Each year, the Board of Trustees decides how much of the endowment, not exceeding 5%, will be used to offset costs. For example, Proctor Academy’s endowment is $24 million. Its operating budget is estimated at $18 million. Using these figures, that would mean that Proctor’s endowment should draw $1.8 million a year toward its operating budget. If the board decides to draw 5% of the endowment, that would generate $1.2 million. At 4.5%, which is the recommended payout, the endowment would generate $1.08 million. That is a shortfall of about $800,000. The point is not to show the fragility of Proctor‘s overall financial position. The school is actually considered to be quite healthy. However, while its endowment does provide some relief, the school is very much tuition driven and any disruption in tuition revenues can be extremely problematic.
Chris quoted Harvard Business School Professor, Clayton Christiansen, when addressing the implications of having a closed campus in the fall as they relate to Admissions. According to Professor Christiansen’s research entitled The Theory of Jobs to be Done, families expect independent schools to provide certain benefits for their children. The first is an environment where their child can experience success academically and emotionally. Second is to provide their children with unique and rich experiences. A third is to offer rigorous academic programs complemented by competitive athletics. An on-line education negates all students from experiencing any of these wish list items.
Chris’s points to his main concern which relates to yield and, to a lesser extent, attrition. Yield is the percentage of prospective admitted students who attend. Attrition refers to the number of students who choose not to re-enroll. Although Chris does anticipate some attrition, he points to the strong bond students have developed with the school that would entice them to return. The friendship with other students and faculty combined with the routines that have been established would be the primary reasons for a student to re-enrol regardless of whether campus was open or not.
However, an admitted new student does not have any of those connections to the school. The lack of connections combined with an expensive on-line education could very likely deter many of those families from enrolling. As a result, Chris stressed the importance of virtual re-visit days in managing the yield. The quality of the virtual experience for the families will determine how many of them will choose to attend. Also, the schools with large applicant pools are admitting more students to counter the probability of a lower yield.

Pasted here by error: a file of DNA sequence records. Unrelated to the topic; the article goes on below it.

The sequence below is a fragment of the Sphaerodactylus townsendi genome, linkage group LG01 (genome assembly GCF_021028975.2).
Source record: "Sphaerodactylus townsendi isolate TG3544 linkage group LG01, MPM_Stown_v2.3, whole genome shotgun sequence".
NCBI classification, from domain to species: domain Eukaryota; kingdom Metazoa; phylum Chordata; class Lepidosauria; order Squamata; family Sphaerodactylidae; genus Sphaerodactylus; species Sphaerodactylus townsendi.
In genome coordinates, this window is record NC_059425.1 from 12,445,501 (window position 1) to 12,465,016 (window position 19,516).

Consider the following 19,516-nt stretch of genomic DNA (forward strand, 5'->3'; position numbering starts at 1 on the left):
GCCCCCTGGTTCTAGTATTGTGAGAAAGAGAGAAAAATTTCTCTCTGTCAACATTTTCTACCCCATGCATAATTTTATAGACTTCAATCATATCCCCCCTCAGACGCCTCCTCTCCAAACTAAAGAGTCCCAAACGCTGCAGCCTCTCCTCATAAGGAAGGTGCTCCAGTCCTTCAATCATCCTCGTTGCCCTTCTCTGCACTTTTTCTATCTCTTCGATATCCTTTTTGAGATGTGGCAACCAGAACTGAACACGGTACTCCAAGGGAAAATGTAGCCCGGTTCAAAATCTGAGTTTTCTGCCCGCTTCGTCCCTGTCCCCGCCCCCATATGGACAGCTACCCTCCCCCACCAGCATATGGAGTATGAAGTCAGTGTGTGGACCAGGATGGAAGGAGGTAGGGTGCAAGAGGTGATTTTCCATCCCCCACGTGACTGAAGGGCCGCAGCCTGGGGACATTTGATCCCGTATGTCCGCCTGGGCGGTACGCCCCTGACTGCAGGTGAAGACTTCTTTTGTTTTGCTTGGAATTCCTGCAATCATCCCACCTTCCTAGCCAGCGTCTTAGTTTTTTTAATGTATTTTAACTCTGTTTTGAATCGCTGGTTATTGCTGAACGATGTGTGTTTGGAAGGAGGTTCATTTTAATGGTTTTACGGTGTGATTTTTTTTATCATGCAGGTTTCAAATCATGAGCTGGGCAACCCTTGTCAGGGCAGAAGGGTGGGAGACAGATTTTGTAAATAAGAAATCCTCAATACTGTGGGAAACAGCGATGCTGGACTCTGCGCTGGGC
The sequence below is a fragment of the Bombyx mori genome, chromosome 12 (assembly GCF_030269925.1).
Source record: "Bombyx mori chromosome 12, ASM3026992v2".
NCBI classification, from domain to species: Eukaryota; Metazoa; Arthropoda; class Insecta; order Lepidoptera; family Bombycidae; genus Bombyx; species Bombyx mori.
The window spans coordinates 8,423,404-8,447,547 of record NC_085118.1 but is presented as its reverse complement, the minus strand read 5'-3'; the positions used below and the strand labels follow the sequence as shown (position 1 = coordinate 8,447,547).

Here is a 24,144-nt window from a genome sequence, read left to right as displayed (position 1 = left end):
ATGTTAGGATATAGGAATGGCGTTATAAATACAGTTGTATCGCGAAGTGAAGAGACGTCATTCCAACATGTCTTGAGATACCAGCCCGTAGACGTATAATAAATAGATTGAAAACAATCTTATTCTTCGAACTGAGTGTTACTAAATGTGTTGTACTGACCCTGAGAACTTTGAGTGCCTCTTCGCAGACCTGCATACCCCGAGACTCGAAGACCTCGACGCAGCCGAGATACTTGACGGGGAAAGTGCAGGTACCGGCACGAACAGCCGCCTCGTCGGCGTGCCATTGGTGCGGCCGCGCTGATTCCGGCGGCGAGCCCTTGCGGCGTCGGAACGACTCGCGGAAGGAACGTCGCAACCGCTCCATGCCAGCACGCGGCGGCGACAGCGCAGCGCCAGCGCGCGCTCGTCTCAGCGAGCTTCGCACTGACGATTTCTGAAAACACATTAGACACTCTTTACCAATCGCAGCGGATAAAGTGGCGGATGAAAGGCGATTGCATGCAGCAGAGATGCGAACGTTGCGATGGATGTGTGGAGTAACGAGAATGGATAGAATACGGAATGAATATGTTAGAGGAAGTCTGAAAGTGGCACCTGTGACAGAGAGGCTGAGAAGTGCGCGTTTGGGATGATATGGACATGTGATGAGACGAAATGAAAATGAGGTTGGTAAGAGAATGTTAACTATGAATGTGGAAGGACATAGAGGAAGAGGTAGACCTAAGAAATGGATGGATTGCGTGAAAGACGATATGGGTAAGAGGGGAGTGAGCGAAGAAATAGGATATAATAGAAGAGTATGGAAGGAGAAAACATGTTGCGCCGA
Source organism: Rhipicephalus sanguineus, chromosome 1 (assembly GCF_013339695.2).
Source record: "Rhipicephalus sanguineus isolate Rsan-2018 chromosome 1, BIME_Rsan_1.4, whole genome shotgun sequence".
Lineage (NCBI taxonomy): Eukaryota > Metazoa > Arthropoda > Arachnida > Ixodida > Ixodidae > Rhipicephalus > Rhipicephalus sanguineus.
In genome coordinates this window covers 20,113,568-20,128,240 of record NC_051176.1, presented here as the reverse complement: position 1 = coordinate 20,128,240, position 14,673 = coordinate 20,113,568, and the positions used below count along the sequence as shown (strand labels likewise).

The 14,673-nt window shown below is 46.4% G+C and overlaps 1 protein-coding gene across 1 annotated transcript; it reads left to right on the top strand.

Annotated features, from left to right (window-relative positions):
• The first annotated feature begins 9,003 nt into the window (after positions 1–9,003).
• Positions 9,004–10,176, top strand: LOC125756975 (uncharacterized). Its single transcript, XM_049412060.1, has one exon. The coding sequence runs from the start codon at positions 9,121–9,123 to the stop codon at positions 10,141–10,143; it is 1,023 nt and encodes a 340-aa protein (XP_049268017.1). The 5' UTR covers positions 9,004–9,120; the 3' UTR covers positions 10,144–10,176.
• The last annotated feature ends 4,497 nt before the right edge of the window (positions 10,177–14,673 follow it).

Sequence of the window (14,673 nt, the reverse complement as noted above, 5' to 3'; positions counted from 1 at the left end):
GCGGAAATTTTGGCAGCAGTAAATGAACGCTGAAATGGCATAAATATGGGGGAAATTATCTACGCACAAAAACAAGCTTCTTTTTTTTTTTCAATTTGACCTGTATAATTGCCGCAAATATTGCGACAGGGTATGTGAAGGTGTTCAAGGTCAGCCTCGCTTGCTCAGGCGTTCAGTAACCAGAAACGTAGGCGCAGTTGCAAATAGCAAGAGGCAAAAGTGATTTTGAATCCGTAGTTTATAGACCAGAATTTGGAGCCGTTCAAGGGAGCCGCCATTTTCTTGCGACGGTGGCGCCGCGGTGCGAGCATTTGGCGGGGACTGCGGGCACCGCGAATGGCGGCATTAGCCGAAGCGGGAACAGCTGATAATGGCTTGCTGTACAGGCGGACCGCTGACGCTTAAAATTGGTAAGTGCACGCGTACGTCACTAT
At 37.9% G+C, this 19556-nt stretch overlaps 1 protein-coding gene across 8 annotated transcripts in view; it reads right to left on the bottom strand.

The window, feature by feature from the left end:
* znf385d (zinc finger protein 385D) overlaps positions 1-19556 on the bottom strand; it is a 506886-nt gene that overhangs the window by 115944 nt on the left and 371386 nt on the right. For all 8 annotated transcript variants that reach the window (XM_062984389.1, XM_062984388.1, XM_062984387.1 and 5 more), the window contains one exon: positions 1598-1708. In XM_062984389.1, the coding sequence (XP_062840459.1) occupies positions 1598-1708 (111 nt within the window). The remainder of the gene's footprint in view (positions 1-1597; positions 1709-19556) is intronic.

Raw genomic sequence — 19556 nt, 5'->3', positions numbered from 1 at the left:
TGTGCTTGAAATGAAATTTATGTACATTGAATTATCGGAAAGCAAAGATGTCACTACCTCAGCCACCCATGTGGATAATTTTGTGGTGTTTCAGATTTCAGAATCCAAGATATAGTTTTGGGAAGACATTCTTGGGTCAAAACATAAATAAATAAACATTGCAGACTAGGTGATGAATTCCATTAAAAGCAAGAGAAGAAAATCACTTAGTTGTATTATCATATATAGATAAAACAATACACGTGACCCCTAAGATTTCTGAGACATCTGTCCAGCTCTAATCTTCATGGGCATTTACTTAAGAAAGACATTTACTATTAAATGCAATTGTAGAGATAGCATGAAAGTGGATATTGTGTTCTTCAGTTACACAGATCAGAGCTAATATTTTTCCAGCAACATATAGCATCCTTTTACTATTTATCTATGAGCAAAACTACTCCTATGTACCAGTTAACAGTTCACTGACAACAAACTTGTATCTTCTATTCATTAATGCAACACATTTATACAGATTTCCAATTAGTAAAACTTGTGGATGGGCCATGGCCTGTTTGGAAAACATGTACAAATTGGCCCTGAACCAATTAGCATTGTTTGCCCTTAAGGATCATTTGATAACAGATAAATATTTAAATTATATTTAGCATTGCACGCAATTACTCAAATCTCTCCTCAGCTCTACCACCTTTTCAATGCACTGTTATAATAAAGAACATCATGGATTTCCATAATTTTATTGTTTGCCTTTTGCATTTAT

As for attrition, it is fundamentally important for the school to communicate with its current families. Chris pointed to the efforts made to ensure that the families and students continue to feel a part of the community. As an example, Proctor has been running Morning Meetings twice a week. Morning Meeting is an experience that I fondly remember from my time at Proctor. It is an opportunity for the entire community to gather, share stories and make announcements. These meetings are run by student leaders. I always looked forward to Morning Meeting as a student. It was a nice break in the day. So many of the skits and stories performed and shared by both students and faculty continue to be sketched into my memory banks.
In addition to Morning Meeting, Proctor has implemented a kind of speaker series. Each week, students and their families are invited to log in and participate in discussions relating to matters affecting the community at-large. These weekly meetings have addressed issues such as the stress and anxiety students are experiencing being at home and learning on-line. College Counseling has also been hosting virtual meetings with college representatives for Juniors and Seniors.
Schools Most Susceptible
Any school that is primarily tuition driven is at risk. That translates to an overwhelming number of schools. However, according to Chris, those who are most vulnerable are those who place an emphasis on recruiting international students and/or athletes.
In 2018, NAIS published an article entitled International Students- You are Welcome Here! on international students and some of the concerns they have with attending independent schools in the United States. According to the study, the top three are linked to the current US presidential administration 68%, followed by travel restrictions 54% and personal safety 52%. These are pre COVID-19 figures.
Undoubtedly, COVID-19 will dramatically increase those percentages. As a result, schools whose international student populations are 20% or more of their entire student body could see a decline in those applications. Furthermore, those schools rely heavily on international students to make up for their diminishing domestic applicant pool. They cannot simply fill in the void by admitting more domestic students. They don’t exist. Also, while many domestic families receive some sort of financial aid, international families do not. As a matter of fact, many of those families are charged an additional fee for academic support and English as a Second Language classes. Many schools rely on their international population to meet their budgetary needs. Without them, they increasingly become more financially vulnerable.